We’re all in this canoe together
By now most of us have heard about the Truth and Reconciliation Commission or at least Gord Downie’s tribute to residential school survivors through his project, The Secret Path, and have some understanding that horrible systemic harms have been done to Indigenous people in Canada over the past hundred and fifty years aimed at “killing the Indian in the child.” This has been acknowledged and apologized for by two prime ministers, Harper and Trudeau, and both the federal and provincial governments have committed to implementing the United Nations Declaration on the Rights of Indigenous People.
Our CEO, Mary Ackenhusen, has signed a Declaration of Commitment along with the Ministry of Health and the other health authorities, to have cultural safety and humility embedded in all levels of the health system. This is a journey that is just beginning – we have a long way to go.
Now with a new year upon us – it’s time to act. It’s time to take a collective step forward and open our hearts and minds to improve health care for Indigenous people.
Indigenous Cultural Safety (ICS) Training
2017 was a very successful year for Aboriginal Health in providing the Indigenous Cultural Safety training to VCH staff. In less than a year, the three hour in-person workshop was delivered to more than 600 staff and physicians. Our plan is to double this number of trainees in 2018.
The holistic Indigenous Cultural Safety curriculum model was developed by Riel Dupuis- Rossi, Jennifer-Lee Koble and Dion Thevarge, members of the Aboriginal Health team, specifically for health care staff.
Land Acknowledgement, History, and Self-reflection is a tailored curriculum which includes a history of colonization, how to give a traditional land acknowledgement, participate in self-reflection and understanding of privilege, as well as an overview of VCH’s cultural competency policy and its application. VCH’s endorsed commitments to achieving culturally competent care and programming are explored and basic terms connected to Indigenous cultural safety are discussed.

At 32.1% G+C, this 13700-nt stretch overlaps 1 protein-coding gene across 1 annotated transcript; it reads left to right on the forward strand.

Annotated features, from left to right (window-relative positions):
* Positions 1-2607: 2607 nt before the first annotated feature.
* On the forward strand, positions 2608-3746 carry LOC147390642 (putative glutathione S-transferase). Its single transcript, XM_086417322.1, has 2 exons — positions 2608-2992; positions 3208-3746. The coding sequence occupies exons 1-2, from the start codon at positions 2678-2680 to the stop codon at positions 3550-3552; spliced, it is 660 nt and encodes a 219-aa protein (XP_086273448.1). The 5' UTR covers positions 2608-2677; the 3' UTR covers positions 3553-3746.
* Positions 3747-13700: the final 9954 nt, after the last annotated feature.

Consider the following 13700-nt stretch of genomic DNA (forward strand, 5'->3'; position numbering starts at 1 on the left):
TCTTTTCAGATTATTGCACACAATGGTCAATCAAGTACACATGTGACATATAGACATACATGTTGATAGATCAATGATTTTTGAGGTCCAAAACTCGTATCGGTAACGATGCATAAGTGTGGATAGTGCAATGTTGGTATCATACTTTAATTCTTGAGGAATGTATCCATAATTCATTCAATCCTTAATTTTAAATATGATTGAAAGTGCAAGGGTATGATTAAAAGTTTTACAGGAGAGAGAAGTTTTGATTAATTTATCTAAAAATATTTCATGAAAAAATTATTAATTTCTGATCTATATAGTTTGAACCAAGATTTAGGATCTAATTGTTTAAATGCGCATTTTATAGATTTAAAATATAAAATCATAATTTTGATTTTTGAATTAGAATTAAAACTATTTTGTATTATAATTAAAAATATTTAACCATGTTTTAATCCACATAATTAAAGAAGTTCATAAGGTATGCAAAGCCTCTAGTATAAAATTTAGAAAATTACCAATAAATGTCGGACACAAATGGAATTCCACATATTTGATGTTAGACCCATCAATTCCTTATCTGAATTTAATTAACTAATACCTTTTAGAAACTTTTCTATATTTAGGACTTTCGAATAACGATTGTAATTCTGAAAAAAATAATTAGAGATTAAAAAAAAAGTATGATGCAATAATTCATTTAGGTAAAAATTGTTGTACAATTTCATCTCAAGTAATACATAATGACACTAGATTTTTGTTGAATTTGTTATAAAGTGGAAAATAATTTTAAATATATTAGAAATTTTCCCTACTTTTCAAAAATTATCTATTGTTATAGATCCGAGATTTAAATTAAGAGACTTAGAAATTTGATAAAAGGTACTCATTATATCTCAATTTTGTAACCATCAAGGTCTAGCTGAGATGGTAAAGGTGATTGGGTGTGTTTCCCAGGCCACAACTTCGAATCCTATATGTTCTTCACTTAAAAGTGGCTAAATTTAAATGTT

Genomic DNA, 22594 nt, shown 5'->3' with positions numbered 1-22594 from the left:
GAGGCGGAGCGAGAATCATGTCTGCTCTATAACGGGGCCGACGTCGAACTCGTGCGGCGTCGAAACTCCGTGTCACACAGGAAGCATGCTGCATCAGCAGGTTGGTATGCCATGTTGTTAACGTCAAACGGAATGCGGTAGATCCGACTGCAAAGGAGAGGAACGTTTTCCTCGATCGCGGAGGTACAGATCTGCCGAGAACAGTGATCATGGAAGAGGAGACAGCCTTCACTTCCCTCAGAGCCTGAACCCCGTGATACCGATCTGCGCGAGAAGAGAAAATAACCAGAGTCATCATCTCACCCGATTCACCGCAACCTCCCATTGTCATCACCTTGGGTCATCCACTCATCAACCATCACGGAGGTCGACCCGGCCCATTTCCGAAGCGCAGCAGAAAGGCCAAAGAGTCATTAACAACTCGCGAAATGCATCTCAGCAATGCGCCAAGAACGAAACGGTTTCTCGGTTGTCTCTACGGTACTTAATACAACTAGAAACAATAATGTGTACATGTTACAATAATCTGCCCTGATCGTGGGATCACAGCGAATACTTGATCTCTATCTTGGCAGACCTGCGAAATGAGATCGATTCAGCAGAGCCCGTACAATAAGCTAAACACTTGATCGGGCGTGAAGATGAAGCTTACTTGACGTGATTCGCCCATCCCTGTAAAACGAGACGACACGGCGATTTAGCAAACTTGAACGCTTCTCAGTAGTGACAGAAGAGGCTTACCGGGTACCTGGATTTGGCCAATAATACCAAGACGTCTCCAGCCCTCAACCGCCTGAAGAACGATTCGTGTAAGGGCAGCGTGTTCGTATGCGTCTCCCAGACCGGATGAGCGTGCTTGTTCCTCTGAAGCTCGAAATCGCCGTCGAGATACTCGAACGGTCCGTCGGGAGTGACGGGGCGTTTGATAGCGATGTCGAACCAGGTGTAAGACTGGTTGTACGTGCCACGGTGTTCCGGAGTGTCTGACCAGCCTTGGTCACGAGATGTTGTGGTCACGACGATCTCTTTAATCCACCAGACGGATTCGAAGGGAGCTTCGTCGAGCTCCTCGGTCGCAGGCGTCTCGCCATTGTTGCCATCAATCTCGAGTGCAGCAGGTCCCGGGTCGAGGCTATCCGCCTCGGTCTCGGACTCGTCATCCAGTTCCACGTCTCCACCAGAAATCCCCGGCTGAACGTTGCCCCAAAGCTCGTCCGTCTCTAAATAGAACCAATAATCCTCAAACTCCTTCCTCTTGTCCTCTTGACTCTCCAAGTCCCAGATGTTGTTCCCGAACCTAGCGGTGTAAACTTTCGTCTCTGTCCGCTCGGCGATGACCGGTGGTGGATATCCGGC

What is Indigenous Cultural Safety?
It is an outcome of cultural competency, defined and experienced by those who receive the service – they feel safe. Cultural safety is based on understanding the power differentials and potential discrimination inherent in the health service delivery system.
Who we are
The Aboriginal Health team supports staff to have an understanding of the historical context of Indigenous people in Canada and to be given opportunities to learn about traditional healing and wellness from an Indigenous perspective to help VCH acute care staff provide culturally responsive health care services to Aboriginal clients.
What your colleagues are saying:
“Please pass along my appreciation to the whole organizing group and to the elders for their wisdom. For me it has highlighted what I know (not enough), what I thought I knew, and what I don’t know (but need to) about Aboriginal history and culture, the befores and afters. Definitely humbling and inspiring at the same time. My practice will be changed, and I hope to inspire and encourage my colleagues to do the same.”
Dr. Jay Slater, MD., CCFP
Physician, Home ViVE & Home Hospice, VCH Medical Director, Community Geriatric Programs, VCH Clinical Assistant Professor, Dept. of Family Practice, Community Geriatrics, Faculty of Med. UBC
“I am moved to thank you again for sharing your time, knowledge and stories with us today. I am humbled and grateful for learning some of the history I learned today and will carry the impact it made on me. I hope to continue my life with respect and appreciate culture diversity after our session today.”
Donna Sangster, Management Recruitment Advisor, Management Talent Acquisition, Employee Engagement
“I wanted to convey heartfelt thanks for a wonderful and mind-blowing (in a good and quiet way) experience on Friday. Truly this was a game changing experience for me, I look forward to the journey.”
Sarah Sinanan OT, MRSc Occupational Therapy Practice Coordinator| GF Strong | VCH Clinical Assistant Professor | Department of Occupational Science & Occupational Therapy | Faculty of Medicine | UBC
To learn more about cultural safety and find resources to help develop your understanding, see our staff hub http://vch-connect/programs/ICS/Pages/default.aspx
If you would like to sign yourself or your team up for the training, send us an email firstname.lastname@example.org.